05:33:00 <Jari--> That shouldn't be hard from rewrite.
05:34:00 <geist> that starts to get pretty excessive though right? since to really need it you'd need more than 4bil entryes, which is by definition already 4GB of disk space
05:34:00 <geist> well, actually 16GB
05:34:00 <kazinsal> grr, can't see PCIe segment group ID from wmic
05:34:00 <kazinsal> but I do also have an interesting jump from bus 0 to bus 113
05:34:00 <geist> i created a 2TB FAT32 test image and by the it's already got like a 256MB FAT i believe, pretty slow to scan
05:35:00 <Jari--> geist: if I want to use modern disk drives
05:35:00 <geist> kazinsal: yah that's the other thing this dell does because of thunderbolt
05:35:00 <kazinsal> 113:0:0 is something realtek, hrm
05:35:00 <geist> all on segment [0000].... bus 0, bridge to bus 1-31, second bridge to bus 32-71 or something
05:35:00 <geist> basically the two bridges are thunderbolt controllers so they reserve like 30 something busses up front
05:35:00 <kazinsal> expresscard reader? I didn't know this thing had one of those
05:35:00 <geist> and then there's a device at like bus 71
05:36:00 <kazinsal> wait, no, it doesn't have an expresscard port. but it has an expresscard reader chip. nice market segmentation dell
05:36:00 <geist> actually that's the same thing kazinsal. hex 71 is 113 decimal
05:36:00 <geist> so it's likely this machine is set up the same way. does it have nvme? if so what bus number is it on?
05:37:00 <kazinsal> I think it does, one sec
05:37:00 <geist> that's whats on the separate segment on this one
05:37:00 <kazinsal> NVMe is saying it's on 3:0:0
05:37:00 <geist> ah
05:37:00 <kazinsal> Windows is reporting it as "NVMe BC711 NVMe SK hynix 256GB"
05:38:00 <geist> yah pretty standard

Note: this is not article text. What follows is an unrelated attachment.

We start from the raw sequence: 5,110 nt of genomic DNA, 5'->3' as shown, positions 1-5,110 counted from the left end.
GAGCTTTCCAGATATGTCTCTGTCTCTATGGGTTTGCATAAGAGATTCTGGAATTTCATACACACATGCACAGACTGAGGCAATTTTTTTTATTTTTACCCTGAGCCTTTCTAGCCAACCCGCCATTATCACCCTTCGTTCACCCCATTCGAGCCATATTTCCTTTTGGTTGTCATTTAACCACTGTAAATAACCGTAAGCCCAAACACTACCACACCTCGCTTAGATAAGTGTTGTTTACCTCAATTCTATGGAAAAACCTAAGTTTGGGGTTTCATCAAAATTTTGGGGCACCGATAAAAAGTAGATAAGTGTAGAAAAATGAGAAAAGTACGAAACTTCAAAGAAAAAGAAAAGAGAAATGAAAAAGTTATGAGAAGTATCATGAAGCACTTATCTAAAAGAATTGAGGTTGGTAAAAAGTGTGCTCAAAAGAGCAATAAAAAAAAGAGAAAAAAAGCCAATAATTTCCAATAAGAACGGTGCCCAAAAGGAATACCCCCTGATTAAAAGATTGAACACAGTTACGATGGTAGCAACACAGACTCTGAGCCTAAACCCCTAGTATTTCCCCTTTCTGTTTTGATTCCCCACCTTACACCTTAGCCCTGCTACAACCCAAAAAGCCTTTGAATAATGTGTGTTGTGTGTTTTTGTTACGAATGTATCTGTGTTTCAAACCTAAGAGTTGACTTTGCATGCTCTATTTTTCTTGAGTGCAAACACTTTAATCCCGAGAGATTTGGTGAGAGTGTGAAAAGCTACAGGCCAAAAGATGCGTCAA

05:39:00 <kazinsal> let me see if I can actually run a proper lspci type util on this thing without the corporate antivirus ratting on me
05:39:00 <geist> BUSTED
05:41:00 <kazinsal> the windows lspci port isn't showing me the segment ID unfortunately
05:41:00 <kazinsal> but some interesting stuff here
05:41:00 <geist> yeah?
05:41:00 <kazinsal> a bunch of low level bridge information for that expresscard bridge
05:41:00 <geist> possible the segmentation numbering is linux side, but i dont see how they can interpret it any other way
05:42:00 <kazinsal> pretty much every device on this thing has a subsystem vendor of Dell (obviously) and the same subsystem device ID of 0A1F
05:43:00 <kazinsal> interestingly this lspci port doesn't seem to understand 64-bit BARs well so kind of SOL on the info of those
05:43:00 <kazinsal> I suspect Windows remaps them >4G
05:43:00 <geist> yeah
05:44:00 <kazinsal> also intersting is that there's an Intel Corporation Device A0EF at 00:14.2 that claims to be of the class "RAM memory"
05:45:00 <kazinsal> "Tiger Lake-LP Shared SRAM"
05:45:00 <geist> oh that's fun!
05:45:00 <geist> how big is the bar for that?
05:46:00 <kazinsal> doesn't say, there's two 64-bit non-prefetchable BARs that this port of pciutils doesn't grok
05:47:00 <geist> was going to say look at the bridge, but sicne it's on bus 0 it is special
05:48:00 <kazinsal> found a newer binary, let me see if this one will tell me
05:49:00 <kazinsal> okay, this thing's saying there's no BARs. let's ask windows directly instead
05:50:00 <kazinsal> CPU in question is an i5-1145G7 btw
05:50:00 <geist> i thin that's the same as the 5420
05:51:00 <kazinsal> alright so it looks like the device may be unconfigured in Windows, which is saying it's a "PCI standard RAM controller".
05:51:00 <kazinsal> I don't know what the standard for that class is but there's no driver loaded for it so... who knows.
05:55:00 <kazinsal> looks like each root port has 544 MiB of address space assigned to it
05:56:00 <kazinsal> contiguously
05:56:00 <kazinsal> ah, plus a bit extra underneath the root complex's address space